• There were 67,176 tags added by 2,518 unique Flickr accounts.
  • Nearly all of the 4,615 photos had at least one community-provided tag.
  • Fewer than 25 comments needed deletion.

Four years later, I interviewed Zinkham and fellow project member Michelle Springer for my book, Google This! Putting Google and Other Social Media Sites to Work for Your Library. They said the library was only spending about 20 minutes a day examining problem comments. At that time, the only bad thing about the Flickr project was a decline in images sold by the library itself.


For years, my interest in genealogy had me tracking information about five Civil War veterans who were direct ancestors of mine. One day, a collection of Civil War portraits in Flickr provided by the Library of Congress caught my eye. These were photographs of soldiers and the women and children who had been left behind. It was the Liljenquist Family collection, donated to the Library of Congress in 2010 and apparently scanned around 2012. Most of the photos were slightly tinted, but I thought that many of them came out dark and could use a bit of tweaking in a graphics program. I began to choose photographs one by one and work on color and contrast to help bring them more to life. After all, one of those shots of an unidentified Confederate soldier might have been my great-grandfather. In each case, I linked back to the original Flickr entry, which had the full details.

To say the least, these images found an audience. All of my tweaked images were seen hundreds of times, with the more popular entries showing more than 2,000 views. At one ALA conference, I visited the Library of Congress booth and explained to the representatives what I was doing. I was told that my project was perfectly fine as long as I gave the library credit.


Another way the Library of Congress is involving the public is through the Veterans History Project. It was established by Congress in 2000 to record oral histories from service personnel and expanded in 2016 to include oral histories from family members of service personnel who were killed in combat.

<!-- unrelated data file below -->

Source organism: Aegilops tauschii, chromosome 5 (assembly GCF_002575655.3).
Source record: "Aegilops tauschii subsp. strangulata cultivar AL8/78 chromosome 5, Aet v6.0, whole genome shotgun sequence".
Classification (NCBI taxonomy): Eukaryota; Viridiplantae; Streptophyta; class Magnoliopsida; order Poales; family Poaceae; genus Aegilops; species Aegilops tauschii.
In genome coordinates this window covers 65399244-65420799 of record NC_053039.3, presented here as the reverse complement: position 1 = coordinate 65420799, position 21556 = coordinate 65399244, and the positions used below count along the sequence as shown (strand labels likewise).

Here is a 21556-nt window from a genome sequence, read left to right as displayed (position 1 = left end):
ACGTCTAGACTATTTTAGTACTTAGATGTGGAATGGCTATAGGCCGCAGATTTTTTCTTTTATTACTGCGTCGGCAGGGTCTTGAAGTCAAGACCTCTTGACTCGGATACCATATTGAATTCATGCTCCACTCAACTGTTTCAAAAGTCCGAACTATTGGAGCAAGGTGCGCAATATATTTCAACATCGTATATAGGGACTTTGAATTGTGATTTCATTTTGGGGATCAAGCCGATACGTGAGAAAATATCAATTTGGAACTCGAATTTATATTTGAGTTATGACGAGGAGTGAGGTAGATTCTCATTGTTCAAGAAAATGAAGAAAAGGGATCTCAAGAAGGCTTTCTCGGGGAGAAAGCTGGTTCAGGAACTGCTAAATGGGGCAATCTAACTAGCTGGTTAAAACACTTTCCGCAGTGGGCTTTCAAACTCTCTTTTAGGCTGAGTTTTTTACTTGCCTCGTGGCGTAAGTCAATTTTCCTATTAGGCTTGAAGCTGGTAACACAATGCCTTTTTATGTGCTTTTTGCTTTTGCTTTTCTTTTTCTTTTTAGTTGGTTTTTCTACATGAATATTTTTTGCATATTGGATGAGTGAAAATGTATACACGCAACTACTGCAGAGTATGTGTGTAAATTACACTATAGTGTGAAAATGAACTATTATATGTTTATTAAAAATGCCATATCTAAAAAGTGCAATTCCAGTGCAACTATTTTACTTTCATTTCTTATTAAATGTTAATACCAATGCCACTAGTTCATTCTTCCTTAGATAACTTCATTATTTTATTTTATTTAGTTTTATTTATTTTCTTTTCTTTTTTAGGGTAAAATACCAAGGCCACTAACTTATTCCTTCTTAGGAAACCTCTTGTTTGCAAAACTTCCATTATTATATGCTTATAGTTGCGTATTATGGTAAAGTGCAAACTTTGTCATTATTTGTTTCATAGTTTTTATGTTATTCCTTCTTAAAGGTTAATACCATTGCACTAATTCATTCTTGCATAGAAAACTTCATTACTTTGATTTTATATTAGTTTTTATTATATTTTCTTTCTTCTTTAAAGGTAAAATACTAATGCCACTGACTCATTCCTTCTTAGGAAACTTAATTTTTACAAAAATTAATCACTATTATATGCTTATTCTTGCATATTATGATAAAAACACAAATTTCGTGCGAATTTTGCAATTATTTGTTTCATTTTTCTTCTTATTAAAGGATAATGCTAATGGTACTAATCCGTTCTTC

I spoke to representatives from the Library of Congress at a later ALA conference because I had hoped to offer the project the collection of slides created by my late father at Clark Air Base in the Philippines in the late 1950s. But they were more interested in oral histories—not an option in this case. The Veterans History Project is active in a number of ways, including by hosting public programs in Washington, D.C., for veterans. It has also published books that present material gathered in the project, including Voices of War: Stories of Service From the Home Front and the Front Lines.


The Library of Congress stands as a sterling example of how an enterprise can adapt to the digital age and use its platform to make people more aware of its services. The tentative beginnings in 2008 have clearly blossomed into a major online resource for all citizens. The library that began with Thomas Jefferson’s book collection would have surely made its founder proud.

The book cover of Voices of War: Stories of Service From the Home Front and the Front Lines, one of the outputs from the Library of Congress’ Veterans History Project (left) and Terry Ballard’s Flickr album of Civil War images from the Library of Congress (right)

link to Voices of

link to Terry Ballard’s Flicker album:

A comparison between an original Civil War photo (left) and the photo after Terry Ballard tweaked it (right)

Terry Ballard is a former systems librarian, retired after a 50-year library career. He is the author of three books and more than 100 articles, mostly about library automation. Further information can be found at, and he can be reached at

Email Terry Ballard